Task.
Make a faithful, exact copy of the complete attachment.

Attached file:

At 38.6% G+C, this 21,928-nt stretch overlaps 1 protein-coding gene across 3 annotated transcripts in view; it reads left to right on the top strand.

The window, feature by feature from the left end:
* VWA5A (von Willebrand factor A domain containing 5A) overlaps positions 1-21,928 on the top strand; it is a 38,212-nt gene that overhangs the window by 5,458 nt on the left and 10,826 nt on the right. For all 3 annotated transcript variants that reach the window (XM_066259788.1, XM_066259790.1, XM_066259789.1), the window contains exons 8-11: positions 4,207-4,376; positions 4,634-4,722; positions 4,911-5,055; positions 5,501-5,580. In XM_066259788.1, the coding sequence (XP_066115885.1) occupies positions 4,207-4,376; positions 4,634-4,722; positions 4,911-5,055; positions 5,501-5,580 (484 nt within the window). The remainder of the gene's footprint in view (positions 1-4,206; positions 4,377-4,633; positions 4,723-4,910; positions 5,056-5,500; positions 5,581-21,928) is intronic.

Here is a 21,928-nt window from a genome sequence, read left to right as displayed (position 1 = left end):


At 38.6% G+C, this 21,928-nt stretch overlaps 1 protein-coding gene across 3 annotated transcripts in view; it reads left to right on the top strand.

The window, feature by feature from the left end:
* VWA5A (von Willebrand factor A domain containing 5A) overlaps positions 1-21,928 on the top strand; it is a 38,212-nt gene that overhangs the window by 5,458 nt on the left and 10,826 nt on the right. For all 3 annotated transcript variants that reach the window (XM_066259788.1, XM_066259790.1, XM_066259789.1), the window contains exons 8-11: positions 4,207-4,376; positions 4,634-4,722; positions 4,911-5,055; positions 5,501-5,580. In XM_066259788.1, the coding sequence (XP_066115885.1) occupies positions 4,207-4,376; positions 4,634-4,722; positions 4,911-5,055; positions 5,501-5,580 (484 nt within the window). The remainder of the gene's footprint in view (positions 1-4,206; positions 4,377-4,633; positions 4,723-4,910; positions 5,056-5,500; positions 5,581-21,928) is intronic.

Here is a 21,928-nt window from a genome sequence, read left to right as displayed (position 1 = left end):